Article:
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Bruce Catton (1899 – 1978) was the Founding Editor of American Heritage and arguably the most prolific and popular of all Civil War historians. He wrote an astonishing 167 articles for the magazine, and won a Pulitzer Prize for history in 1954 for A Stillness at Appomattox, his study of the final campaign of the war in Virginia.
"There is a near-magic power of imagination in Catton's work that seemed to project him physically into the battlefields, along the dusty roads and to the campfires of another age," wrote Oliver Jensen, who succeeded him as American Heritage's Editor.
Catton was offered the editorship of American Heritage in 1954 and helped define its style of “narrative history.” In the first issue, he wrote: "We intend to deal with that great, unfinished and illogically inspiring story of the American people doing, being and becoming. Our American heritage is greater than any one of us. It can express itself in very homely truths; in the end it can lift up our eyes beyond the glow in the sunset skies."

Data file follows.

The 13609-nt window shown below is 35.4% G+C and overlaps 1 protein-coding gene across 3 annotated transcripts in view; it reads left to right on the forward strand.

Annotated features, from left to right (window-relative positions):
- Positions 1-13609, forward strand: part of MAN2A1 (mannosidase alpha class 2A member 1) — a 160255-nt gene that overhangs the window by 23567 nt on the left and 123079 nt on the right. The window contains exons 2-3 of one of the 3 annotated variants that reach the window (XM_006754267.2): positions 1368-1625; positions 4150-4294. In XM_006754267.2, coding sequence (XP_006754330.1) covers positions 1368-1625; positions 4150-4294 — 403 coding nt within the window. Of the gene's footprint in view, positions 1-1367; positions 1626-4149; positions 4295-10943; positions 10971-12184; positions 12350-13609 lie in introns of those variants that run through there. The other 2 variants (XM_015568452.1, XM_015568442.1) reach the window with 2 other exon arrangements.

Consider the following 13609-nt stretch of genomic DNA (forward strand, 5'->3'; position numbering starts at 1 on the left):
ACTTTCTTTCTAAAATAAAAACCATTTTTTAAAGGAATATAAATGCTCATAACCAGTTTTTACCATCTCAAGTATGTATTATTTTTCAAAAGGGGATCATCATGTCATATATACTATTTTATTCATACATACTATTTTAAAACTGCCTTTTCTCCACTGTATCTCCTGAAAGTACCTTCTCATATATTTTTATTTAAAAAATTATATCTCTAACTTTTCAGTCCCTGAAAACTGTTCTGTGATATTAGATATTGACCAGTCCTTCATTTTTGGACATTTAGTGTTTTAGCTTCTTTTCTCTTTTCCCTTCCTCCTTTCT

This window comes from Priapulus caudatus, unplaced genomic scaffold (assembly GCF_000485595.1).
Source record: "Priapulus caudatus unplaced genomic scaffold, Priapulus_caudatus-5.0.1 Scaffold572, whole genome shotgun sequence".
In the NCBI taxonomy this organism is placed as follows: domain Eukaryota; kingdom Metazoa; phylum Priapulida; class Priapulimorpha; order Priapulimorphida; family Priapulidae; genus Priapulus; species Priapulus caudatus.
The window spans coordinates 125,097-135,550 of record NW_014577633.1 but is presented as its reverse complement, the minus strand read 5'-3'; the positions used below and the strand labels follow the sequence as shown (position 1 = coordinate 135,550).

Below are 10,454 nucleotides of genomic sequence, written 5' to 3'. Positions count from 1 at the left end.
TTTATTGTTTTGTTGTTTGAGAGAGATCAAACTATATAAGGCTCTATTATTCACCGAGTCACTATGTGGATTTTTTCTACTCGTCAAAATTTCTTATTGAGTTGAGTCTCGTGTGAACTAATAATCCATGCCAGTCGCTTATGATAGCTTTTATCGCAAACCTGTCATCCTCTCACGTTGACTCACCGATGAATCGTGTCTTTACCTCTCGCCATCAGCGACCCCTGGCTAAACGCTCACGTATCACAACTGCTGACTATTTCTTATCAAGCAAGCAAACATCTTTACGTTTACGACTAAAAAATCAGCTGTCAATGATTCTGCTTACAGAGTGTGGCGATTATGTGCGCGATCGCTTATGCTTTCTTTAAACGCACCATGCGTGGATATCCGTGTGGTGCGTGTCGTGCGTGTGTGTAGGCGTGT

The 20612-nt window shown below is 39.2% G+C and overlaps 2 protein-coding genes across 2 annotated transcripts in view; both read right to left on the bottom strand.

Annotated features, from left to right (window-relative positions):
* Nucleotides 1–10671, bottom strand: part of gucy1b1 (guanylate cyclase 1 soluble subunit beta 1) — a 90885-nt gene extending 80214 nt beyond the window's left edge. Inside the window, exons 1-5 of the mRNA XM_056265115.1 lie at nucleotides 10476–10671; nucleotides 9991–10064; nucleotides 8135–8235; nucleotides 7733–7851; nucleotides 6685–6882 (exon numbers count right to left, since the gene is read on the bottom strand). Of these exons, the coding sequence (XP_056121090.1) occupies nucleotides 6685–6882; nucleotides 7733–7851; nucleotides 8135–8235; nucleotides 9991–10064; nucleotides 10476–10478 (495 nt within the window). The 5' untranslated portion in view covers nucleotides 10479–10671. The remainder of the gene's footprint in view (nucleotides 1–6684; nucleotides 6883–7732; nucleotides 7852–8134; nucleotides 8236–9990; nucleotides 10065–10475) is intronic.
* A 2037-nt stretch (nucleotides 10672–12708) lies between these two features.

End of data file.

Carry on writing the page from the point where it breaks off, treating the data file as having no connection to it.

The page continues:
Among Catton’s books were: The War Lords of Washington (1948), Mr. Lincoln's Army (1951), Glory Road (1952), U. S. Grant and the American Military Tradition (1954), Banners at Shenandoah: A Story of Sheridan's Fighting Cavalry (1955), This Hallowed Ground (1956), America Goes to War (1958), The American Heritage Picture History of the Civil War (1960), The American Heritage Short History of the Civil War (1960), The Coming Fury (1961), Terrible Swift Sword (1963), Two Roads to Sumter (1963), Never Call Retreat (1965), Grant Moves South (1960), Four Days: The Historical Record of The Death Of President Kennedy (1964), Grant Takes Command (1969), Waiting for the Morning Train (1972), Gettysburg: The Final Fury (1974), Michigan: A Bicentennial History (1976), and The Bold & Magnificent Dream: America's Founding Years, 1492–1815 (1978).
Catton received the Presidential Medal of Freedom, the nation's highest civilian honor, from Pres. Gerald Ford, in 1977, the year before his death. Ford noted that the historian "made us hear the sounds of battle and cherish peace."